As our aging population continues to grow, increasing numbers of adult children and other caregivers are finding themselves challenged with providing care for elderly parents and other family members living far away. As a result, there are lots of questions about long-distance care-giving, what it is and what it entails. We thought we’d address some of the major questions and concerns here:
What exactly is long-distance care-giving?
Long distance caregivers provide a wide variety of services, depending on the age, capabilities, needs, and locations of the person or persons receiving that care. Generally, a long-distance caregiver is someone who lives an hour or more away from the care recipient. The level of responsibility and service provided varies and can include simply being available and ready to respond in case of emergencies, providing help with finances and home maintenance, arranging and managing in-home care, and providing in-person, regular assistance.
How can I know if the person I’m responsible for really needs help even though they say they’re OK?
Ascertaining the true condition or situation of a loved one may take a little detective work, such as asking questions during phone calls phrased in such a way that require a more detailed or specific answer; enlisting local help from nearby family members, friends, neighbors, doctors, or co-workers who can periodically look in on the loved one; or scheduling a regular, periodic check-in by a professional home health services provider, with the loved one’s permission.
I’m far away – what can I really do?
Quite a bit. Often the best things a long-distance caregiver can provide are emotional support, a willingness to listen, and periodic relief for primary caregivers. For elderly loved ones who may be unfamiliar with or unable to use the Internet, long-distance caregivers can provide assistance through online research and making care or home maintenance arrangements.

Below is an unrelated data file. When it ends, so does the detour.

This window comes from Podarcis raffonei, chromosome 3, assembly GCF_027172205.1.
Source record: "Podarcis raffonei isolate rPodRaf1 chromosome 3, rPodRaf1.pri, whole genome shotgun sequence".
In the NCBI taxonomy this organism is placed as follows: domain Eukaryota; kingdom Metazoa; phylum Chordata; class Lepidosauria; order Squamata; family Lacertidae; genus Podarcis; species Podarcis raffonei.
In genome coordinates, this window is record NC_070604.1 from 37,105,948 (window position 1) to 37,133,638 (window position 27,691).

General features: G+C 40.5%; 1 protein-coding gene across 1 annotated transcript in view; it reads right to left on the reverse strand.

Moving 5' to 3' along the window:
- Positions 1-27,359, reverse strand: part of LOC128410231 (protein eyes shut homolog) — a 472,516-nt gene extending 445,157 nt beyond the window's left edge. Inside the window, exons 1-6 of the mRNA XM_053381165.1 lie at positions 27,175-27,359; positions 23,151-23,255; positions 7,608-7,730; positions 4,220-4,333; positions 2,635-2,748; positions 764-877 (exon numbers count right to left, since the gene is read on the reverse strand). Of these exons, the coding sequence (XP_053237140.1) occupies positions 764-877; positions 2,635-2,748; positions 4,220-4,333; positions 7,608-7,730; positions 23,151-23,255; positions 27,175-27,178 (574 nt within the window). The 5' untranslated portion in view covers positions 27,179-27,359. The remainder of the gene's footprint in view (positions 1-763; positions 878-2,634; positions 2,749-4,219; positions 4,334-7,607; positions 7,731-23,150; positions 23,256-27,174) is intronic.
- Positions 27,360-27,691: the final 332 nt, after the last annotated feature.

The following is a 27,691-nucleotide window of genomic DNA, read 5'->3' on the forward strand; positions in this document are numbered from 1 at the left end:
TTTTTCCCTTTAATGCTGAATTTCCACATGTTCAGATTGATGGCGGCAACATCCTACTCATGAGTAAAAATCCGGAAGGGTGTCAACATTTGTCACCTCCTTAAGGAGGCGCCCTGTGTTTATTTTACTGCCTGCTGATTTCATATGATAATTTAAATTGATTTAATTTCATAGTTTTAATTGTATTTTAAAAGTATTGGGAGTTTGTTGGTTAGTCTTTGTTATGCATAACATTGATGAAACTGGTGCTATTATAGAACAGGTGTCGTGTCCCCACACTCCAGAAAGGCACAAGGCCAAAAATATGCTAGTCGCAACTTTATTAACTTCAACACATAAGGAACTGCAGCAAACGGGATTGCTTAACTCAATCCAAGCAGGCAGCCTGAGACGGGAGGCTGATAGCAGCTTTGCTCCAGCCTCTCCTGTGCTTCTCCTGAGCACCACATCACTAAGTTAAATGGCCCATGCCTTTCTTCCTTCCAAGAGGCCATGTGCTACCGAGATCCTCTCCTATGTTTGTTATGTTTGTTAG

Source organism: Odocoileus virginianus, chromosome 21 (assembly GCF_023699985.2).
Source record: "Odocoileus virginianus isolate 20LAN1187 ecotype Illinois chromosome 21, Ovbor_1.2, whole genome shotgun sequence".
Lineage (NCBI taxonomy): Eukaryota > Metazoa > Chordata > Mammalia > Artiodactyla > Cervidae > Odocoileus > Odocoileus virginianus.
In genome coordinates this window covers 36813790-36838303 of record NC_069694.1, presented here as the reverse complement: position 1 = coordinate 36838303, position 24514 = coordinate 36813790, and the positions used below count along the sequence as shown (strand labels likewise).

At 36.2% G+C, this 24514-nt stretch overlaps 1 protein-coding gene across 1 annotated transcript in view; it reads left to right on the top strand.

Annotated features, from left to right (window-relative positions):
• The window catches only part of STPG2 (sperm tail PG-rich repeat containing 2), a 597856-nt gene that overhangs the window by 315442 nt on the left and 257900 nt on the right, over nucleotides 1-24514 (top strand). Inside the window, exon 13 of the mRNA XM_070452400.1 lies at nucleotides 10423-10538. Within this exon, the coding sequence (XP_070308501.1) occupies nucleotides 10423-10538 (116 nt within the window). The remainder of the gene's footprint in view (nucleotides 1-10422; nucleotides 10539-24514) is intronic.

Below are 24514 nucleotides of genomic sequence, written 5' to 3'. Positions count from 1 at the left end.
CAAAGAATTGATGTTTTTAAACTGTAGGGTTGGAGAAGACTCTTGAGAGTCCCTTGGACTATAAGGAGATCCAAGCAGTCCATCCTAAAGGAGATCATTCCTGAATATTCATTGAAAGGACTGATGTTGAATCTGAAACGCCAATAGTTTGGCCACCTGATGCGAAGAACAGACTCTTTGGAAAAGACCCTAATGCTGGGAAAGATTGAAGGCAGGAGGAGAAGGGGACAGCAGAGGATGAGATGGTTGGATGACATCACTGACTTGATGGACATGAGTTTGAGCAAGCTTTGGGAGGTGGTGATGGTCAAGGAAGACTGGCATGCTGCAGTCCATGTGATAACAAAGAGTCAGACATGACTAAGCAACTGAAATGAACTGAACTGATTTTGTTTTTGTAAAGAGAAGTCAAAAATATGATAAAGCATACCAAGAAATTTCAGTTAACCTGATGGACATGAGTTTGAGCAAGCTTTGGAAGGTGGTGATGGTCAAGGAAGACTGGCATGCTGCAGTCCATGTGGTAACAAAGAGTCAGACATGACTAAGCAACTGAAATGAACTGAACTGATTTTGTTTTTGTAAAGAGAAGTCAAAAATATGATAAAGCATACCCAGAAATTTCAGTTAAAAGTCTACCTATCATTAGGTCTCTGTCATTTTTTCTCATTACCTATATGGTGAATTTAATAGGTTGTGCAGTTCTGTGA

Long-distance caregiving is putting a real strain on our entire family – how can we resolve who does what?
Family issues can be difficult to resolve because emotions and conflicting schedules and attitudes can be a challenge. Face-to-face family meetings are a good place to start because they avoid the misunderstandings that can result from phone calls and emails. Try to determine what various family members are willing and unwilling to do and match up responsibilities with what they’re willing and capable of doing. Encourage members to periodically relieve others who are providing more care so the primary caregivers can take a break.
Here are some tips on determining long-distance caregiver strengths and weaknesses:
- Are you good at finding information, keeping people up-to-date on changing conditions, and offering cheer, whether on the phone or with a computer?
- Are you good at supervising and leading others?
- Are you comfortable speaking with medical staff and interpreting what they say to others?
- Is your strongest suit doing the numbers—paying bills, keeping track of bank statements, and reviewing insurance policies and reimbursement reports?
- Are you the one in the family who can fix anything, while no one else knows the difference between pliers and a wrench?
When reflecting on your limits, consider:
- How often, both mentally and financially, can you afford to travel?
- Are you emotionally prepared to take on what may feel like a reversal of roles between you and your parent—taking care of your parent instead of your parent taking care of you? Can you continue to respect your parent’s independence?
- Can you be both calm and assertive when communicating from a distance?
- How will your decision to take on caregiving responsibilities affect your work and home life?
(National Institute on Aging)
At Metropolitan Home Health Services, we specialize in providing a wide range of home health services, including assisting long-distance caregivers with on-location, in-home health care to meet the needs of patients and those caring for them.